The diaries of Ronald Baldwin, British Constable in the Palestine Police Force from 1946 to the termination of the British Mandate in 1948.
Monday, 9 December 2013
3rd & 4th January, 1948 - Cold winds, a bit of teasing and a haircut..
The days are becoming colder now with gale force winds blowing through
the valley in which Nablus lies. As
yet there is no form of heating in our offices but we hope shortly to get a
stove of some description. The barrack
rooms are not heated in any way so in the evenings evidence of their desertion
can be seen around the crowded fireplaces in the canteen and Club. I am very glad I am off the normal foot
duties which mean, in this station, an endless series of night and day static
guards with a few escort duties as a variant.
I notice the sangers as used by the guards have been amended in
construction so that they would now be of little use in case of attack as the
loop holes, so appealing to draughts, have been blocked up. All this goes to make the sanger a cosier
place in which to spend a night.
When our particular friend is on guard we take a sadistical pleasure
in educating him as to the number of seconds in a minute and minutes in an
hour. When he makes as if to cock his
rifle we bid hurried farewells and return to the warmth of our beds.
We always have made a habit of rising late on Sunday mornings but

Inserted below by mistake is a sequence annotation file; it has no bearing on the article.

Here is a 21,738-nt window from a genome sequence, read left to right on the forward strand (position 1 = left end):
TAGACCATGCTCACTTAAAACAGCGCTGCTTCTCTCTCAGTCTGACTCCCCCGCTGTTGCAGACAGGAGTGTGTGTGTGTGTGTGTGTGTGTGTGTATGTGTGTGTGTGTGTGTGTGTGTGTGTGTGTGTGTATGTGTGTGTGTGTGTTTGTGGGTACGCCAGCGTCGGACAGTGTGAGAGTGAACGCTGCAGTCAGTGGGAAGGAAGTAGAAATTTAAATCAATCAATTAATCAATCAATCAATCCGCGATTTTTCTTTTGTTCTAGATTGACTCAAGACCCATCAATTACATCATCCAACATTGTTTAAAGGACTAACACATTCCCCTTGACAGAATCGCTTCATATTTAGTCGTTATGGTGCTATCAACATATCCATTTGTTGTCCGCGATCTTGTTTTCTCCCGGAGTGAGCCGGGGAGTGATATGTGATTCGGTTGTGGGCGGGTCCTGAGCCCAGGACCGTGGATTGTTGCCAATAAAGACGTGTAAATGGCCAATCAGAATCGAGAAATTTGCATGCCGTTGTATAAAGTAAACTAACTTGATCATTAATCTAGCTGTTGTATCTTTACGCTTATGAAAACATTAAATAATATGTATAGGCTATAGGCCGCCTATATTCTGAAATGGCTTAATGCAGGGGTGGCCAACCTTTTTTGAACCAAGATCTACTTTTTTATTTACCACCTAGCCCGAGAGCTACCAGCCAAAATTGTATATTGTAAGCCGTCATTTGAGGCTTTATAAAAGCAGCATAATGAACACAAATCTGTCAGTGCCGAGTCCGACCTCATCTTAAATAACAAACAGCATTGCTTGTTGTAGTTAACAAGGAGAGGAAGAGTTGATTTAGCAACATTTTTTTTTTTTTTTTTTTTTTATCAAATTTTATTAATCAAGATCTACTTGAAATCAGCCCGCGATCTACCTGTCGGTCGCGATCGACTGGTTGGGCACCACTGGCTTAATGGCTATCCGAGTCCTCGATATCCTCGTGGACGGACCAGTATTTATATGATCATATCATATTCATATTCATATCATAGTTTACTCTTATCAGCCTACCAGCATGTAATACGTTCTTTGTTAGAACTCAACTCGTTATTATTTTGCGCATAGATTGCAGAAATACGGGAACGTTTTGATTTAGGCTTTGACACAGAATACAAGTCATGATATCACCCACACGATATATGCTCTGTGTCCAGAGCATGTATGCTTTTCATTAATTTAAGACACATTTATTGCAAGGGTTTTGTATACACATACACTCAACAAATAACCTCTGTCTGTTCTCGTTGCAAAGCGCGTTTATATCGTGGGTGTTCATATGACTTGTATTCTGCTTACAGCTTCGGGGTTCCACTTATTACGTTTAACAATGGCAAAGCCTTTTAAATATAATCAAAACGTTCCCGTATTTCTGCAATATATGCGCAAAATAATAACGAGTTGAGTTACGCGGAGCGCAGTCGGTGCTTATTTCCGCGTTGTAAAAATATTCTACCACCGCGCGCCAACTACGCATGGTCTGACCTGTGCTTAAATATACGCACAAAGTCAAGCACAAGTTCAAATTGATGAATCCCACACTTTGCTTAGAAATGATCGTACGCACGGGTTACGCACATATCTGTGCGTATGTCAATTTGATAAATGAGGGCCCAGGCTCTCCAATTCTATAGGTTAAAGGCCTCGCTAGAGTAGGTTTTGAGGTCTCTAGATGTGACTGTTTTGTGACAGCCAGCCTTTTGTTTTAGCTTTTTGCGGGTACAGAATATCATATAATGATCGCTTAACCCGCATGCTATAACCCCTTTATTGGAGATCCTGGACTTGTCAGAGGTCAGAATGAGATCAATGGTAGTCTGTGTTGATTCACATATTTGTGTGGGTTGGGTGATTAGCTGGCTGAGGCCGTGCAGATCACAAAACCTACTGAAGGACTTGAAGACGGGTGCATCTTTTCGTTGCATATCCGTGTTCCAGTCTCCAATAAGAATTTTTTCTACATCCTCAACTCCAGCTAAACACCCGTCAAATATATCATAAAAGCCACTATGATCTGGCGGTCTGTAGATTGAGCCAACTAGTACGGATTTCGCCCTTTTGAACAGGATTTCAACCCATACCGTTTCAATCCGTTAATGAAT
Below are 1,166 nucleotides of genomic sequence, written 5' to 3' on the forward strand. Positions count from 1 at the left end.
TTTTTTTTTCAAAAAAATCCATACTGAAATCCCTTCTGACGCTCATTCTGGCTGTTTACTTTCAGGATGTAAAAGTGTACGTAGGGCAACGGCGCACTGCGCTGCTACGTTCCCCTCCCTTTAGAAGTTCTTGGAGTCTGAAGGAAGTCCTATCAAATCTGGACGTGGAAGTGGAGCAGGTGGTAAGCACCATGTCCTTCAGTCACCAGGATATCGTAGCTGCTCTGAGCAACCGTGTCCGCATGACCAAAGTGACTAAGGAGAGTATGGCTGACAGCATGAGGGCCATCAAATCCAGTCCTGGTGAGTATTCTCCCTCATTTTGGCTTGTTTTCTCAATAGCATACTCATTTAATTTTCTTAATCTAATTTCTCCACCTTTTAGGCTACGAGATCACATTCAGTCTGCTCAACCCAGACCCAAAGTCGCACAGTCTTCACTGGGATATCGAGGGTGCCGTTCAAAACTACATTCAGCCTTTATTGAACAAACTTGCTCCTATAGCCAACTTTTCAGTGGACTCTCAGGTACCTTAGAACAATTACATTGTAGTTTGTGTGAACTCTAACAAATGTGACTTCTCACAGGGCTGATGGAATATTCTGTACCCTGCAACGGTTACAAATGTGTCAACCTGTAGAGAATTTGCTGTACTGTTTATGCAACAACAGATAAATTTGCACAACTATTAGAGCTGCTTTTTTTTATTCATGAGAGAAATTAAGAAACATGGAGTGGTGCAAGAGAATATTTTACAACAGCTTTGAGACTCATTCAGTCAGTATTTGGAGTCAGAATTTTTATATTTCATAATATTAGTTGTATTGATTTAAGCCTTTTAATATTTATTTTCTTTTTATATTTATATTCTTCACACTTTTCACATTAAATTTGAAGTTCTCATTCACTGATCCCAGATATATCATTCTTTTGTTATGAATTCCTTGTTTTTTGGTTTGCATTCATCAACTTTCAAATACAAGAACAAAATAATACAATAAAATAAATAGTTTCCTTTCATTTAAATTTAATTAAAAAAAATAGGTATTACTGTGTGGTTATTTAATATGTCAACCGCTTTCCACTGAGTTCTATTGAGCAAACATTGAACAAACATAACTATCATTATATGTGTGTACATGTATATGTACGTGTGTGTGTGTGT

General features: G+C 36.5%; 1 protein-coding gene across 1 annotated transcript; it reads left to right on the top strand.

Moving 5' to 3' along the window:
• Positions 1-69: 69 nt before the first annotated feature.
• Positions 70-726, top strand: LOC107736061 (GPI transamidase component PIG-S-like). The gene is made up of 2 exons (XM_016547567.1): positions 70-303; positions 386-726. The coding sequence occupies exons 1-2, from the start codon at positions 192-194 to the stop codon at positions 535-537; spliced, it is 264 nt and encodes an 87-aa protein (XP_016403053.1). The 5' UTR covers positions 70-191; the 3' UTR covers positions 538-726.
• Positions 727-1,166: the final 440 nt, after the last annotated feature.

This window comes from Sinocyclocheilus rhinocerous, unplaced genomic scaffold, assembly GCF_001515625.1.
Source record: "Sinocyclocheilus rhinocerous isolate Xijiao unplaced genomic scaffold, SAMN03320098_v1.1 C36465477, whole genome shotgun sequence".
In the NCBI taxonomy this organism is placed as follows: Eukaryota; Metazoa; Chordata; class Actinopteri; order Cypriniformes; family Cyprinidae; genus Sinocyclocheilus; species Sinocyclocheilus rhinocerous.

since the cold weather has set in the day is becoming even brighter when we
brave the keen air.
This morning I rose just in time to dash down to the mess before
breakfast finished. After breakfast I
had my fortnightly haircut administered by a short tubby Arab who always wears
a “Fez” as if he were selling a hair restorer of which
his hair was no capable advertiser. This
barber comes from the town every second Sunday morning with his portable
shop. The portable is a marvellous
combination of drawers, shelves, mirrors etc. and has so many compartments I
often wonder how he knows which drawer contains which. As all barbers out here he does not consider
that his customer will be pleased unless he finishes by half drowning the poor unfortunate in about six varieties of hair oil. His face can be seen to drop quite plainly
when I refuse to have more than a small quantity of type 1. The tip usually restores his confidence in